As much as I think nothing surprises me anymore, I am proven wrong almost daily. I’ve been following the Donald Sterling scandal with interest because of my fondness for the NBA and my overwhelming fondness for equality. I was pleased that as an organization the NBA didn’t sweep this under the rug and took action by banning him for life.
What utterly displeased me and had me quite dumbstruck was the interview of Sterling by Anderson Cooper. As comical as it was to see someone simultaneously shoot themselves in the foot while exploding into a giant ball of indignant flames, I was still quite incensed.
To watch him feign regret and then pick up one of the most beloved players of all time and throw him under the team bus was downright astonishing. While I can appreciate a good PR train wreck when I see one…. this had me decidedly addled.
In thinking about writing this, I looked up the definitions and etymology of “sorry” and “apology.” Interestingly, I was disappointed to find that apology comes from the Greek word apologia which means a speech in one’s own defense. So in this case, Sterling was actually “apologizing” by definition. As for sorry, it means feeling regret or sorrow, which in this case….whatever.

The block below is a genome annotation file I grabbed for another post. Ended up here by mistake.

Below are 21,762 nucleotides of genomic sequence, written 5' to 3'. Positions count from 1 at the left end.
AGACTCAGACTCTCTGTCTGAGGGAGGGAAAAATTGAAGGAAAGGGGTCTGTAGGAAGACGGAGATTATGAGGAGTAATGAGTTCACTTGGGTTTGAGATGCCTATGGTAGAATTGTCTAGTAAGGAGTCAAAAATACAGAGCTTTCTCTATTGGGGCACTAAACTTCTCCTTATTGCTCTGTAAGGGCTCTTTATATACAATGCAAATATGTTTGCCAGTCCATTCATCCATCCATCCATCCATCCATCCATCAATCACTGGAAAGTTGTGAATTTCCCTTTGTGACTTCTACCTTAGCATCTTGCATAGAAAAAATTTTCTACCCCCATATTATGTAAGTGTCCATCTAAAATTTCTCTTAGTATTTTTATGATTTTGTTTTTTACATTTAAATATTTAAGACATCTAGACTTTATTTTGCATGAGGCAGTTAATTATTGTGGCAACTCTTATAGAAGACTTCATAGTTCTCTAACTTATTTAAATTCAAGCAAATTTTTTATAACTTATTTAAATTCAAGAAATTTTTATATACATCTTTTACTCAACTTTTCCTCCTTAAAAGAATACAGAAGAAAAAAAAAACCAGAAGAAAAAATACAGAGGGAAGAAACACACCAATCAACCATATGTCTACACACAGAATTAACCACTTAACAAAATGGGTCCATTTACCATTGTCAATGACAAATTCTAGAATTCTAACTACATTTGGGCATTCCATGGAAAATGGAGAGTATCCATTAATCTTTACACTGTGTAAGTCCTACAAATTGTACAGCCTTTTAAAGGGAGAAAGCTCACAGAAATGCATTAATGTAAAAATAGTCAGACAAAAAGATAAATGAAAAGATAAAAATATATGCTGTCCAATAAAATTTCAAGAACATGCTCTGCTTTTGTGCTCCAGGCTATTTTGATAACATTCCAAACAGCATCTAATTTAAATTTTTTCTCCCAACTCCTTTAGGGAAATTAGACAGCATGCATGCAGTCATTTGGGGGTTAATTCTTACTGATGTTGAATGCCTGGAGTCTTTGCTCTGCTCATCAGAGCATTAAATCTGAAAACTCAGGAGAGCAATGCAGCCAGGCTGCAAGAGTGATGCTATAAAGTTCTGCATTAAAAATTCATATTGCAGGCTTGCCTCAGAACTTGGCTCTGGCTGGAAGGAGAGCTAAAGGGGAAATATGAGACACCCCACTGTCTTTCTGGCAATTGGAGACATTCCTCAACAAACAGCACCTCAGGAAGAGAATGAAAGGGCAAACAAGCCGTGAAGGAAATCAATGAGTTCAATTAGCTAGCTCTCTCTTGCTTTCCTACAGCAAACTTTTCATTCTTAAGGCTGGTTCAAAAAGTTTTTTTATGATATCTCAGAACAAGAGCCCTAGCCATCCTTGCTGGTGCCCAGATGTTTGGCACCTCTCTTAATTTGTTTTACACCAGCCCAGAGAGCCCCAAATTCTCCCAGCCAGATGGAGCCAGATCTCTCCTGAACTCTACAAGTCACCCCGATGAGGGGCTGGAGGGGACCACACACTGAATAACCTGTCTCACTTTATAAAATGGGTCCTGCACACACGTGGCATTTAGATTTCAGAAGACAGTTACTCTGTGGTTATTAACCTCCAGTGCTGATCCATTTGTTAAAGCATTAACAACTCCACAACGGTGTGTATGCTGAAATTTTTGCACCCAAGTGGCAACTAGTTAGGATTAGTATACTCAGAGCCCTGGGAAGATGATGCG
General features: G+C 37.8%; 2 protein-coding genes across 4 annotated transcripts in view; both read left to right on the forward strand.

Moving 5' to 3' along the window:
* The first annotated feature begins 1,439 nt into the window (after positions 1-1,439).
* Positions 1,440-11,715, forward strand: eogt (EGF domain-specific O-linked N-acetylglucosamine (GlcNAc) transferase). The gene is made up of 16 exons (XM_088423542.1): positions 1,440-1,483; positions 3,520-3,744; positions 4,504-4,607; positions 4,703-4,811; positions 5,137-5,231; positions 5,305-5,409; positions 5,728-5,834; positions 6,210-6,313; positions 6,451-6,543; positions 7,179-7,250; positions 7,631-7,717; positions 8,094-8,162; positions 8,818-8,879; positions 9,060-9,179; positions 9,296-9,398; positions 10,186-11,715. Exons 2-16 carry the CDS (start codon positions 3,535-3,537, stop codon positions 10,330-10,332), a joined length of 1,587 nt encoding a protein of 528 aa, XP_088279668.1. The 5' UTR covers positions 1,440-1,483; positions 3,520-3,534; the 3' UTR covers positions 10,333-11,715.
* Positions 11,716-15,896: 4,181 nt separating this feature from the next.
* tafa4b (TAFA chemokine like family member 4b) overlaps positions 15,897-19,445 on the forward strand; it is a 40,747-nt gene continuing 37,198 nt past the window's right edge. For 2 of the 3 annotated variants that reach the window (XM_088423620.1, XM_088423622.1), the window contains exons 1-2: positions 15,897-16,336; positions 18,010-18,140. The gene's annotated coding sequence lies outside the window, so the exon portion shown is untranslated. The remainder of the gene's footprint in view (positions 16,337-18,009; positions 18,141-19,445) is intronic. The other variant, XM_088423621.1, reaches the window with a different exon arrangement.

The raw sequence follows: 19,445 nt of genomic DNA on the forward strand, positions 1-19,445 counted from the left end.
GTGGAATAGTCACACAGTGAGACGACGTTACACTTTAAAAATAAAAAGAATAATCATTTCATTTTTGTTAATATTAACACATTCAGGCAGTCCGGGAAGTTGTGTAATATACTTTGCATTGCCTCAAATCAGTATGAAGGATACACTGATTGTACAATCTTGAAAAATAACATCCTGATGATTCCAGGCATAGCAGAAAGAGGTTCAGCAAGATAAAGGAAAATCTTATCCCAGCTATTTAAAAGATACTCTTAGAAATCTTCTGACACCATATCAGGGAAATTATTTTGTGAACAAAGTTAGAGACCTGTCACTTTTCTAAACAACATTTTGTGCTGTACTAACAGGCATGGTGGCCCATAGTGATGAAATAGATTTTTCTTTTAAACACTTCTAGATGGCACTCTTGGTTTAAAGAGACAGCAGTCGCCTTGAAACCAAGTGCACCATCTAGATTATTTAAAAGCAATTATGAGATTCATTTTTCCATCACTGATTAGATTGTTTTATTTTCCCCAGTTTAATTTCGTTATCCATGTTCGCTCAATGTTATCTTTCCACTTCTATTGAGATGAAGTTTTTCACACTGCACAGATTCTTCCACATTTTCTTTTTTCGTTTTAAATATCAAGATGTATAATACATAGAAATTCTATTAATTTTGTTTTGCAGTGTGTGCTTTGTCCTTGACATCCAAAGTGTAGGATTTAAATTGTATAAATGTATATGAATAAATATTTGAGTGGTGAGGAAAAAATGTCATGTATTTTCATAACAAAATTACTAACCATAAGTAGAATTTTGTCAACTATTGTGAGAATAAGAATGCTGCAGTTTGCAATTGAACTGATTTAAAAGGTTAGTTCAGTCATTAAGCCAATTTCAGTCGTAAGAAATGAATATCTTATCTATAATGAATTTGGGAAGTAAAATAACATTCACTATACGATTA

I wanted to name this post The Art of Apology but now I see the true origins of that word and it doesn’t work. Why? It doesn’t work because defense shouldn’t be a part of admitting when you are wrong. As a person who has endured both physical and emotional abuse, in my book the worst thing you can do is qualify or justify your wrongdoings. An “I’m Sorry” should never be followed by a “but.”
When I was a younger mother there were times I found myself sounding more Mommy Dearest than Mommy. I’d lose my temper and the screeching would commence…followed by tears. We’ve all had those moments. Frustration, exhaustion, hunger may have set in and patience is in short supply and we find ourselves snapping at our kids. I heard myself one day saying something along the lines of, “I’m sorry I lost my temper and yelled at you but Mommy is tired….blah, blah, blah…” As I heard that coming out of my mouth…..I instantly regretted it. What kind of example was I setting? There was no excuse for acting like an ass….
From that day forward, I wish I could say I didn’t ever let the Bitch out but I’d be lying. I did, however, change the way I delivered a mea culpa to them. It now goes along the lines of, “I’m sorry I yelled at you. I was wrong. I shouldn’t have done that.”
It may be short in words but think of it’s length as being inversely proportionate to its conviction.
For you Mr. Sterling, I would suggest the following:
- Steinberg, Dan. “D.C. Sports Bog – Manute Bol and “my bad””. The Washington Post. Retrieved June 21, 2010.
- Pullum, Geoffrey K. (December 7, 2005). “Language Log: Pick-up basketballism reaches Ivy League faculty vocabulary”. Retrieved June 21, 2010.
Of course to genuinely issue a “my bad” you first have to believe that what you did was wrong.